The following is President Douglas J. Bennet’s 174th Commencement Remarks presented during Commencement Ceremonies May 28.
Last weekend Midge and I attended a commencement at a different institution. The graduate in question was a niece who had chosen not to attend Wesleyan for obvious reasons. It was a glorious affair, as this commencement will be, but it reminded us of the value of brevity so I will be brief.
First, let me echo enthusiastically Jim Dresser and Pacho Carrenos welcome to you, and thanks to your families and the faculty. I really thought that Pacho captured all my hopes for Wesleyan in his powerful statement. This is Jims first commencement as chair of the Wesleyan board of trustees, and we particularly welcome him to this platform.
Second, let me point out that todays commencement coincides with the 175th anniversary of Wesleyans charter, which was granted on May 26, 1831, so this year we celebrate our septaquintaquinquecentennial.
In this anniversary year we will study Wesleyan history with renewed attention. It is a history that goes back to the early years of the Republic. It is a history of consistent educational purpose and of successful renewal to meet changing times. It is a history both of privilege and of commitment to social good.
In recent decades we have broadened our commitment to access and to racial equality, recognizing that these are still uphill battles in America. It is a great honor to be able, in just few minutes, to yield back the balance of my time to a person who has kept the reality of racism in America before us throughout his scholarly and personal life.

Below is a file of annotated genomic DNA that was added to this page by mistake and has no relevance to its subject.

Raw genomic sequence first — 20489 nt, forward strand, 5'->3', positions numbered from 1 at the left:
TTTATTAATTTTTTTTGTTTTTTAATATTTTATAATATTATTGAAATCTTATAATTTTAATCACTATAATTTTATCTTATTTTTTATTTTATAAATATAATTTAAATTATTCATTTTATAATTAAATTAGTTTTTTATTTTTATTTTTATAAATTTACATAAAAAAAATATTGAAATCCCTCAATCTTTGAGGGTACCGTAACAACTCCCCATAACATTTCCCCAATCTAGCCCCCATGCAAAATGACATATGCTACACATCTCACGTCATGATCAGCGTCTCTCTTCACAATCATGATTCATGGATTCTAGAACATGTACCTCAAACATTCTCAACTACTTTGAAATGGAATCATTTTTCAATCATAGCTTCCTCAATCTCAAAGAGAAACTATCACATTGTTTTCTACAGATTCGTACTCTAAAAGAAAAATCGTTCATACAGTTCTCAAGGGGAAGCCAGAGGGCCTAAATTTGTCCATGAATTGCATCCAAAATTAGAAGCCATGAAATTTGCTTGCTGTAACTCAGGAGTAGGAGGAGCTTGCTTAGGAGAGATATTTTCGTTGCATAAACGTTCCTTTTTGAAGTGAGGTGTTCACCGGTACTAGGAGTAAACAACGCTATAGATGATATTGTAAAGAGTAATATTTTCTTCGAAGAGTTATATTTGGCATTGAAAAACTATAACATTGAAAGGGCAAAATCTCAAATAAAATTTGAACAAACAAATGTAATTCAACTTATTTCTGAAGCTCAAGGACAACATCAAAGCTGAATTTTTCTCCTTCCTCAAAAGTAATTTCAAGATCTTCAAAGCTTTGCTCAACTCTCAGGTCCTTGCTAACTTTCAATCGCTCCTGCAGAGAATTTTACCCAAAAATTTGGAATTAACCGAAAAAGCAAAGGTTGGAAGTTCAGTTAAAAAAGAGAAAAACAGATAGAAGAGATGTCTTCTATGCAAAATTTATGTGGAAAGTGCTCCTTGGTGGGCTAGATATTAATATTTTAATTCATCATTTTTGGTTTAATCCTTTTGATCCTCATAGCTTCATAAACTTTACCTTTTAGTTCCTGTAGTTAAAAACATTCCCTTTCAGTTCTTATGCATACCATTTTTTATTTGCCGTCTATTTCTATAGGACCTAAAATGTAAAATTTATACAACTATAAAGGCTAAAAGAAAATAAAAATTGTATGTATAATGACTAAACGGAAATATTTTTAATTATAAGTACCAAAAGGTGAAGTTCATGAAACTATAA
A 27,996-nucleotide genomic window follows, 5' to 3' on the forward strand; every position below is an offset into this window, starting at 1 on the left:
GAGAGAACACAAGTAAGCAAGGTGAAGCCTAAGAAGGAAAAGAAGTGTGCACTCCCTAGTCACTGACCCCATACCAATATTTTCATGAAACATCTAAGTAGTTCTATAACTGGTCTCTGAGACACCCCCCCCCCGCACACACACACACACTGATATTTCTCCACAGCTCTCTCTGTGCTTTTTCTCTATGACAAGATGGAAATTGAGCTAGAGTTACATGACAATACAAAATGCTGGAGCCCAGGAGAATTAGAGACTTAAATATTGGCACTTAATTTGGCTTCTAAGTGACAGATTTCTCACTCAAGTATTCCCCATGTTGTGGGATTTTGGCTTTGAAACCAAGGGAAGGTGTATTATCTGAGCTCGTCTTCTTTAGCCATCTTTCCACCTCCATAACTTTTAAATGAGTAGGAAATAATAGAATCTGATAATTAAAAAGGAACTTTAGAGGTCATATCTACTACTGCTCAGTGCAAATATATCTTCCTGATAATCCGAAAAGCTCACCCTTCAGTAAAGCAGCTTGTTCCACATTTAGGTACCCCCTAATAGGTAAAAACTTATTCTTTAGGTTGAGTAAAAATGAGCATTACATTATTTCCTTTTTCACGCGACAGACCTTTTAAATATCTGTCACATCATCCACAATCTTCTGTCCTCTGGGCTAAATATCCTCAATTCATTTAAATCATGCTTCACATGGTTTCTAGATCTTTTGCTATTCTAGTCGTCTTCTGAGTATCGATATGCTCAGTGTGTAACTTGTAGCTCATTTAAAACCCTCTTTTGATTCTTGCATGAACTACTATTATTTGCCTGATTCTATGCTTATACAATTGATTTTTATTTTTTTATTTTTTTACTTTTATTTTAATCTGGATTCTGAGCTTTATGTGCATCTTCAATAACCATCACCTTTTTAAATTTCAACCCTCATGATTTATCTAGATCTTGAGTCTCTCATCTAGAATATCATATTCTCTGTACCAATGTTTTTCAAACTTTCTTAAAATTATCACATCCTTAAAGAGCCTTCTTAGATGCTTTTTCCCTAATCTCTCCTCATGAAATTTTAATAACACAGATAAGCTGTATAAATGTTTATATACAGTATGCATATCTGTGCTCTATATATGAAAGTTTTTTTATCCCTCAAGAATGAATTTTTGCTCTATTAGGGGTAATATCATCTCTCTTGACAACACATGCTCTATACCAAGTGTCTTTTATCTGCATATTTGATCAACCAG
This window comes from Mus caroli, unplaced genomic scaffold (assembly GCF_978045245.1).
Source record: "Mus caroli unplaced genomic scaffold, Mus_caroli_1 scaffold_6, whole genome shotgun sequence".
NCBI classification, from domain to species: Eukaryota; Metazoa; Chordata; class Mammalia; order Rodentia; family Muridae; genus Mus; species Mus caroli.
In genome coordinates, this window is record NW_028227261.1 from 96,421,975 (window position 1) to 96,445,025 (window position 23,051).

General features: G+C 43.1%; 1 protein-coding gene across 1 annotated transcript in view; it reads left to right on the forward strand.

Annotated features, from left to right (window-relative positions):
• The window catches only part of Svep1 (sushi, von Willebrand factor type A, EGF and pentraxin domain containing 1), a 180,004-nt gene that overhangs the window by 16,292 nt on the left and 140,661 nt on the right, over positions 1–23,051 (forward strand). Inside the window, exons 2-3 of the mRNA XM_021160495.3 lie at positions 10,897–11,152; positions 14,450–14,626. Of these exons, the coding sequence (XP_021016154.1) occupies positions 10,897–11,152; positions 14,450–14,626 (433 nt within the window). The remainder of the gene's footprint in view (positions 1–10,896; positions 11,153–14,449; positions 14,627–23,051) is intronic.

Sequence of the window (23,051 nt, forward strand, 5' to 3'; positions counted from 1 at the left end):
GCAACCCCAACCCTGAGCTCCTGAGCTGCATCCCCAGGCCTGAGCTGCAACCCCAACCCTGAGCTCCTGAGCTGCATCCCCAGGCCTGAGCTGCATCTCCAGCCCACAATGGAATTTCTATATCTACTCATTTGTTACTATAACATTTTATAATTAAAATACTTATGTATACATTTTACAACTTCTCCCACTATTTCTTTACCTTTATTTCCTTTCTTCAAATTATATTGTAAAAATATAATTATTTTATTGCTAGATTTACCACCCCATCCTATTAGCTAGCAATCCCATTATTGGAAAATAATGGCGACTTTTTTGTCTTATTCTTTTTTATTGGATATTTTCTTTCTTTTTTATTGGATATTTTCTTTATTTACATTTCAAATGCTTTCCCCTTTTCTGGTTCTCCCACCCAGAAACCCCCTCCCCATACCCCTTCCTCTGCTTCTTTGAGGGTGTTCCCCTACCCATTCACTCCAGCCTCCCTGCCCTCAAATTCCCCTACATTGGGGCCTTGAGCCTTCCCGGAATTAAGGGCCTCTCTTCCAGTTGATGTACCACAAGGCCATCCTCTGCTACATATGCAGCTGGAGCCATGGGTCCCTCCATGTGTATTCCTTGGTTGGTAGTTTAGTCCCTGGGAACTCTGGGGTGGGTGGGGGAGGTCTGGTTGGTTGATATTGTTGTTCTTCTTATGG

Let me just conclude with a word to the class of 2006. You represent over 700 individual scholarly and personal outcomesaccomplishments of imagination, inspiration, perspiration, obsession, focus, sportsmanship, passion and intellect. At the same time, your engagement with each others points of view and backgrounds, has allowed you to think and rethink who you are and who you want to be. Our small global university nurtures an environment in which encounters with each other, between disciplines and points of view, let us learn from each other.
You care a lot about other people, and you have shown that you will be part of the solutions. I know this because of your responses to Katrina, to the Indian Ocean tsunami, to the genocide in Darfur, and to your Middletown neighbors. Where existing institutions seem not to be getting the job done, you have created new not-for-profit organizations to foster everything form micro-credit in Nepal to nonpartisan debate on global issues in America.
Theres something special and powerful about a Wesleyan education. You have contributed mightily to it. I am confident that you embody Wesleyans strengths and its commitments. Keep up the great work. Stay in touch as we turn the corner toward our bicentennial. We will miss you very much.
Congratulations to you, the class of 2006.